Steve Smith is recovering from a foot infection

The Panthers released few details about an infection in Smith’s foot that required antibiotics last week. Unable to practice since Monday, it was reported that Smith’s foot was improving by Thursday but the swelling hadn’t fully resolved. It’s now being reported that Smith could return to practice tomorrow. That’s a very good sign given the sharp increase in severe skin and soft tissue infections in recent years and suggests that the infection didn’t affect any of the joints in his foot or deep soft tissue structures. Expect the Panthers to bring him back slowly; any setback could threaten his availability for Week 1.

((((()))))

Hakeem Nicks is back to practicing full speed and has yet to have a setback after returning to limited work last week. He’s lobbying to play in the team’s final preseason game on Wednesday. All are great signs for a player who was at risk for a compensatory injury in his first days of turning it loose in pads. Don’t expect the Giants to play Nicks this week, but he’ll be ready for Week 1.

After saying he’d never felt better on Friday, Kevin Smith lasted just three carries against the Raiders Saturday night before spraining his ankle. The mechanism of injury wasn’t clear in the pile, but the team says x-rays showed no fracture and Smith says that, despite his worries on the field, the injury is not a high ankle sprain. Mikel Leshoure took the snaps with the first team and looked good over his feet despite the poor stat line. Leshoure showed a quick stutter step and change of direction and no signs that his Achilles injury or hamstring strain was bothering him. If Leshoure can hold up this week in practice, Smith will need to return quickly and be effective in the first two weeks to hold Leshoure off as the primary base offensive ball carrier.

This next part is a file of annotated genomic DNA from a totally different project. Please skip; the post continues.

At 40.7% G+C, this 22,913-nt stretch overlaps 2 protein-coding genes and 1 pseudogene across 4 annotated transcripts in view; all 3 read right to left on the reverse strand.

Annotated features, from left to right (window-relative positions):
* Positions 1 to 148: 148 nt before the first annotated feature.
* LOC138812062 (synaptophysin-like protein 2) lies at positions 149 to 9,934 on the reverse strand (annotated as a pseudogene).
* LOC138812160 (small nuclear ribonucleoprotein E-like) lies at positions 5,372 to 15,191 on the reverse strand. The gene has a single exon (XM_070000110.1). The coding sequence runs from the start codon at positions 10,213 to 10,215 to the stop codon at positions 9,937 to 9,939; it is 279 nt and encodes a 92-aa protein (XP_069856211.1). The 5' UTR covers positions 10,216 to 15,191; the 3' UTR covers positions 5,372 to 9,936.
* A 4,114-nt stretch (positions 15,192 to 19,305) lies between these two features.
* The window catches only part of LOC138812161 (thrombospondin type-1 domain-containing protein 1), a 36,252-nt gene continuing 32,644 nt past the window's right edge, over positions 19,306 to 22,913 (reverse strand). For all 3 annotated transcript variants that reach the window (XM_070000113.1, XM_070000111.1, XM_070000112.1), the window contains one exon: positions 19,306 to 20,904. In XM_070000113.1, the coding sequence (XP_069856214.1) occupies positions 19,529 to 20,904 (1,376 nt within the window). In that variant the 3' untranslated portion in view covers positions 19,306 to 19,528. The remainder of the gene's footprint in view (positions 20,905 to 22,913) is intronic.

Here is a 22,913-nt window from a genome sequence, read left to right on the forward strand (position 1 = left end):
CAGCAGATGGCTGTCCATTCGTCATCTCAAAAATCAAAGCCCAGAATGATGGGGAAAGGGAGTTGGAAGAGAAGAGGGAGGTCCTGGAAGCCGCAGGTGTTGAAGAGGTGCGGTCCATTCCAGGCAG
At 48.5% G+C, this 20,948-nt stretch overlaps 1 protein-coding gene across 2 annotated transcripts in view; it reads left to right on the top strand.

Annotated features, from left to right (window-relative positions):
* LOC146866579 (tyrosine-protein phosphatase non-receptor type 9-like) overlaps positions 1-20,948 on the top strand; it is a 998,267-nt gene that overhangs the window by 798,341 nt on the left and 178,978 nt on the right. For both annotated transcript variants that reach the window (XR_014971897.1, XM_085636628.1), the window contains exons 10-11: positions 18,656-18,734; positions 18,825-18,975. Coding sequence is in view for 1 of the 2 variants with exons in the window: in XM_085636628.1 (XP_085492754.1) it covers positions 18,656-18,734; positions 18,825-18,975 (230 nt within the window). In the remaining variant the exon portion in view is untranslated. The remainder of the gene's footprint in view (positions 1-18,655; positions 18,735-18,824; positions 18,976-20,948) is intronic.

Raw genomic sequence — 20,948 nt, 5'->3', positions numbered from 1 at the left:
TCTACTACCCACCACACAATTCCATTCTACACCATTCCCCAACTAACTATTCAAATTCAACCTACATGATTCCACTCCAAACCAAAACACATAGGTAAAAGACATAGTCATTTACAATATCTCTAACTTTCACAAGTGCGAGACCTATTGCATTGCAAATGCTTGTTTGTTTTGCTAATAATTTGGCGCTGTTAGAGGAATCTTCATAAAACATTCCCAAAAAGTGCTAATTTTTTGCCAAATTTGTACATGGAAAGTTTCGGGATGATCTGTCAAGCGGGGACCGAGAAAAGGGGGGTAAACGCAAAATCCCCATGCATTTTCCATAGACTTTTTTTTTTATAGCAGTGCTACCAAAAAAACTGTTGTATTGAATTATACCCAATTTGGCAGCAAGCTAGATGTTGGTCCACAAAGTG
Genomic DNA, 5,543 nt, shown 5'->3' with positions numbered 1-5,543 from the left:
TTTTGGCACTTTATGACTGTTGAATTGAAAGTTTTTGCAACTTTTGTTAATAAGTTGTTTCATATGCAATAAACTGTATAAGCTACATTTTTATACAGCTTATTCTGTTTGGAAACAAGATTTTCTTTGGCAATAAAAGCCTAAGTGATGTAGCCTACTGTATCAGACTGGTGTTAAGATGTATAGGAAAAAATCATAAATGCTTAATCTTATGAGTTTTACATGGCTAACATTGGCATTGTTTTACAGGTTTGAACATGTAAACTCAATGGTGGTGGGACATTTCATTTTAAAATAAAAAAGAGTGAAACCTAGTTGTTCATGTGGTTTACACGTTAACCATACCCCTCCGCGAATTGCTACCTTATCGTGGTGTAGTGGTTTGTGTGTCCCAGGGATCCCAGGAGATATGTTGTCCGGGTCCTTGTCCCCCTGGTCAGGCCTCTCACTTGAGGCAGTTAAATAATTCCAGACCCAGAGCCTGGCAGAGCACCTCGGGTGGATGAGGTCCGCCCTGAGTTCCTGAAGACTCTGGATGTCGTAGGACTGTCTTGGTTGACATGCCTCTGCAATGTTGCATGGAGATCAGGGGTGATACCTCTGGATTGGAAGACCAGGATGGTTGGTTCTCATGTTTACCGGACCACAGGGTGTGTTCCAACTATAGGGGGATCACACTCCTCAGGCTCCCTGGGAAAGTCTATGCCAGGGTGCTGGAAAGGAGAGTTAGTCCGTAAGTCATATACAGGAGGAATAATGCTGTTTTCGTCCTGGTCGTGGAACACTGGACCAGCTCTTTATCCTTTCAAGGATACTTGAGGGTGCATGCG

Julius Peppers is reportedly battling through plantar fasciitis, an overuse condition that causes pain, swelling and tightness in the arch of the foot. Peppers doesn’t appear to be concerned and there’s no indication that his condition is as severe as that which plagued Antonio Gates in recent seasons.

Kenny Britt may be activated off the PUP list this week in the hopes that he’ll be able to play a few snaps in Week 1. Britt continues to look good working on the side, but admits he’s not yet 100%. Britt needs to get back to practice to fully return to football shape, but it’s hard not to wonder if the Titans are looking to force Roger Goodell’s hand on Britt’s suspension. Having Britt suspended for the games in which he’d only be able to play 12-15 snaps anyway would be a better outcome for the team than missing a fully healthy Britt. If that’s the case, it’s a risky manuever since Britt will not be allowed to practice with the team or be around the training complex during his suspension.

The Raiders continue to remain optimistic that Denarius Moore will be able to return to practice this week and be ready to play by Week 1. He ran routes late last week without soreness. He remains at risk of re-aggravating the injury in the next week, but a return to practice would be reassuring for Carson Palmer and fantasy owners hoping to have him available for the start of the regular season.